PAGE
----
October 25, 2020

The New Job Support Scheme: Explained

On 24th September, Chancellor Rishi Sunak revealed his Winter Economy Plan to help Britain’s workforce as the effects of the COVID-19 pandemic continue.

He announced a new package of support called the Job Support Scheme. It will be made available to employers who continue to need support after the Job Retention Scheme ends on 31st October. Further changes were announced to this scheme on Thursday 22nd October, alongside a package of business grants for companies in areas facing higher levels of coronavirus restrictions.

So, what is the Job Support Scheme? Which employees can be part of it? And how is the scheme actioned through the payroll? Keep reading to find out.

You can also sign up to our live webinar where our experts will explain the new scheme in more detail and answer your questions in a live Q&A.

What is the New Job Support Scheme – Open Scheme?

The Job Support Scheme Open begins on 1st November and will run for six months until 30th April 2021.

Here’s how the scheme works:

  • Employees must work at least 20% of their usual hours to benefit from the scheme. They will receive 66.67% of their normal pay for hours not worked.
  • This will mean employees will receive at least 73% of their normal wages, capped at £3,125 a month.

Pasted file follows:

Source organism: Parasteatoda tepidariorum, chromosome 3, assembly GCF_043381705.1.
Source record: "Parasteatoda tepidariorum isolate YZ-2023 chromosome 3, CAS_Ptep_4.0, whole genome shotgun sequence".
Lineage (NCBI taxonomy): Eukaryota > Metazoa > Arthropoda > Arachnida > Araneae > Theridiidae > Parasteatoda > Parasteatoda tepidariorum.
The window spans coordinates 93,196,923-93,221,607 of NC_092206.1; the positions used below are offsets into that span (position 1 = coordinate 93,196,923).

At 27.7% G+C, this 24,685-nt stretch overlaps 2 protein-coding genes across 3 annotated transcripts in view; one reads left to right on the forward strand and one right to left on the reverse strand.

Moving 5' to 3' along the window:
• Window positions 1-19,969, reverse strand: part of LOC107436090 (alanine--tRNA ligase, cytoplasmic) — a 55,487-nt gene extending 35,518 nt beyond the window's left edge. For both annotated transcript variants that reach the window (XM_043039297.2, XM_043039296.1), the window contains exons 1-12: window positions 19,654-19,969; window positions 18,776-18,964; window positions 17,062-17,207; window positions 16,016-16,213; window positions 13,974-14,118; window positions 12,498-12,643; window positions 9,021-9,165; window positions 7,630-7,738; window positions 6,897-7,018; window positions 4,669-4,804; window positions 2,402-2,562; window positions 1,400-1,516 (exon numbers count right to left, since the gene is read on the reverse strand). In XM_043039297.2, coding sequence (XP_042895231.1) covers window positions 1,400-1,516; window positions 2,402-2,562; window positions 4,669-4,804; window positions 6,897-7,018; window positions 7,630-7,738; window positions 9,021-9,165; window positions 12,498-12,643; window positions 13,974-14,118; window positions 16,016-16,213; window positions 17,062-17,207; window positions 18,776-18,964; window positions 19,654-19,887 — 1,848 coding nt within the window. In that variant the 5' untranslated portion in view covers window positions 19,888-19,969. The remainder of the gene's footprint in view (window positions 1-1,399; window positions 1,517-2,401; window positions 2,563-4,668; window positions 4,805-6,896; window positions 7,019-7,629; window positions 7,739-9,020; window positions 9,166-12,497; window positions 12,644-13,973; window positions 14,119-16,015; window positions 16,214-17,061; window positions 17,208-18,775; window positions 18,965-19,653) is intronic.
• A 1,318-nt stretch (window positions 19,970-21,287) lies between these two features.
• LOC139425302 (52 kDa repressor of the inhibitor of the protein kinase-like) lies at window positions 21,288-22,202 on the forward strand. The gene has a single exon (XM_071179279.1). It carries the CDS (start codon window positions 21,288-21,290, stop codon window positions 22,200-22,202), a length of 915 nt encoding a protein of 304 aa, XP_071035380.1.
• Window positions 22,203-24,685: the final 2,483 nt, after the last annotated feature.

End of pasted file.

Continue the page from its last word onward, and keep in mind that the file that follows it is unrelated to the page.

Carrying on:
• Employers pay their staff for all hours worked, and will also contribute 5% for hours unworked up to a maximum of £125 per month, or more if they choose.
  • The hours not worked (based on the employees’ ‘usual’ hours) will be supported by the government paying 61.67% (up to £1,541.75 per month).
  • There is no requirement for the employer to have previously used the Job Retention Scheme to be eligible to use this new scheme.
  • Employees cannot be made redundant or put on notice of redundancy during the period the employer is claiming the grant for that employee.

Which Employees can be Part of the Open Scheme?

  • Employees must have been on the payroll on or before 23rd September 2020 (and reported on the RTI submission).
  • The employee must work at least 20% of their usual hours for the first three months of the scheme.
  • Employees do not have to have the same working pattern each month, but each short time arrangement must cover a minimum period of seven days.

Reimbursement from the Government

  • Payments will be made in arrears.
  • The grant will not cover class 1 employers NICs or pension contributions – however, these are still payable by the employer.
  • Online claims can be made from December 2020 and will be paid on a monthly basis.


What is the Job Support Scheme – Closed Scheme?

If your business has been legally required to close premises due to the restrictions, the Job Support Scheme Closed enables it to retain employees. The Closed Scheme begins on 1st November and will run for 6 months, closing on the 30th April the same as the Open Scheme.

Here’s how the scheme works:

  • Each employee who cannot work will receive two thirds of their ‘normal pay’. This will be paid by the employer but fully funded by the government.
  • The funding is capped at £2,083.33 per month per employee, however the employer can top this up if they wish.